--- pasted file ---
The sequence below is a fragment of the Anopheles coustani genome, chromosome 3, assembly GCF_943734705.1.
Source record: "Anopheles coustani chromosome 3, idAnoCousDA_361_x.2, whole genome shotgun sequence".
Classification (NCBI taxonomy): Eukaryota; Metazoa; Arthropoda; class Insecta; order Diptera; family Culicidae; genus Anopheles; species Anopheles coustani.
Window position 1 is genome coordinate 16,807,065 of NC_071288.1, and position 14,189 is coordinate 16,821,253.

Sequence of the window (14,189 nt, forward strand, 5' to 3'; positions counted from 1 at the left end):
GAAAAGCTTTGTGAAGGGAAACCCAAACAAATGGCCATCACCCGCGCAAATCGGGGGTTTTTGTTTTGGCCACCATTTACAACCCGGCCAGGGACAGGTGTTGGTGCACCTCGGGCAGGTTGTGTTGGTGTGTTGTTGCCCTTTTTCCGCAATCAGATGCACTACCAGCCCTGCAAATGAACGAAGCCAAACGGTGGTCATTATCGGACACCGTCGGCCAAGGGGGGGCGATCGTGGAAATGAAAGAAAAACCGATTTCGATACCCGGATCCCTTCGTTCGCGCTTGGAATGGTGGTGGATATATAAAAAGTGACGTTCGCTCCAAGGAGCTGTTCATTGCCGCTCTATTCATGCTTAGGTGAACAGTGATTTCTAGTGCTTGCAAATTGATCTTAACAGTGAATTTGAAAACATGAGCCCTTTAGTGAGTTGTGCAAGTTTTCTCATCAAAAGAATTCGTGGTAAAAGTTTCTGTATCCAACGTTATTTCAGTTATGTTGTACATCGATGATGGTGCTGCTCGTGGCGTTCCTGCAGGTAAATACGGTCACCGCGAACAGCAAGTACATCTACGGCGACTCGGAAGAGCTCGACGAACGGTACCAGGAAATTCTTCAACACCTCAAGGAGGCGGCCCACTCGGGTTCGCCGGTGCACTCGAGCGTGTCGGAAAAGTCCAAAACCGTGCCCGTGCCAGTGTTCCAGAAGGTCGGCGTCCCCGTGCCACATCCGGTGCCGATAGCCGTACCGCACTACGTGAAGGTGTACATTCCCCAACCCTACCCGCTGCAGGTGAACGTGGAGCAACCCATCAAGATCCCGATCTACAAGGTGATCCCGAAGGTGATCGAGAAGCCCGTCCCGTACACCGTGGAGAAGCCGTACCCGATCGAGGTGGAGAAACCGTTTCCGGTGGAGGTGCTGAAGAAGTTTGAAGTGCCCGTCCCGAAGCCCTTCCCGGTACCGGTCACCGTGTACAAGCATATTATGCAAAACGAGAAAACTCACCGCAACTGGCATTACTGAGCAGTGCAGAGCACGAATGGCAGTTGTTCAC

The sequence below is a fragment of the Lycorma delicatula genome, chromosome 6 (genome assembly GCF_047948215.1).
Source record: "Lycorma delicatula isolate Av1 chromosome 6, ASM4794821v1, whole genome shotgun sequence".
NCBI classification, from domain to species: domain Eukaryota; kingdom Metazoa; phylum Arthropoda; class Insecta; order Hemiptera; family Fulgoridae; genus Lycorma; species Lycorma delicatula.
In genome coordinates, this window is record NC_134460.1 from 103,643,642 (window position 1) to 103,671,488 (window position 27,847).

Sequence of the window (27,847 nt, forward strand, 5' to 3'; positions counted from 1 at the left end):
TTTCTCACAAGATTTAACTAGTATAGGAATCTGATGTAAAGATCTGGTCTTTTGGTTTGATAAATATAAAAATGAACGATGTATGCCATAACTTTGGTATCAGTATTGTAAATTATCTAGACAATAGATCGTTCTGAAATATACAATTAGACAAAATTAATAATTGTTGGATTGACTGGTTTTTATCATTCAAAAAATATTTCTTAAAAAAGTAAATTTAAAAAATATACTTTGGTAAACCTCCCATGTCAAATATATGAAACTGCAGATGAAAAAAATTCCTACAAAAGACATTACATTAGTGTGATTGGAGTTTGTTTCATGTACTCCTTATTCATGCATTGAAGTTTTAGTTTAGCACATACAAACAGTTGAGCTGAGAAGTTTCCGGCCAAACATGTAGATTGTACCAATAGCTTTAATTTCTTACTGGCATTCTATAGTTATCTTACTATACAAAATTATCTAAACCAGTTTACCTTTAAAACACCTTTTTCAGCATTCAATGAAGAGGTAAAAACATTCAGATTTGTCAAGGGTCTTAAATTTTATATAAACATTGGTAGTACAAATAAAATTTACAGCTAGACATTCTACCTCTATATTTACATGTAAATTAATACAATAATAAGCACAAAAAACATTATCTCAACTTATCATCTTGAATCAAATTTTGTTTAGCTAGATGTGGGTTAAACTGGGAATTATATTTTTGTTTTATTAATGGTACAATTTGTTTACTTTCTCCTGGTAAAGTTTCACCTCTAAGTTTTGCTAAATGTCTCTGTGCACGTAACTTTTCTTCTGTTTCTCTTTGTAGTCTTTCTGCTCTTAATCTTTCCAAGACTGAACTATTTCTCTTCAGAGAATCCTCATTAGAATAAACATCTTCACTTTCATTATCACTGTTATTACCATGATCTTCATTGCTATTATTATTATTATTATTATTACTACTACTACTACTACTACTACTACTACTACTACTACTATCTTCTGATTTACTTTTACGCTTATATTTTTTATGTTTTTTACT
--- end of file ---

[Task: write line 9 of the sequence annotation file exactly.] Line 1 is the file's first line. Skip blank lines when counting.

NCBI classification, from domain to species: domain Eukaryota; kingdom Metazoa; phylum Arthropoda; class Insecta; order Hemiptera; family Fulgoridae; genus Lycorma; species Lycorma delicatula.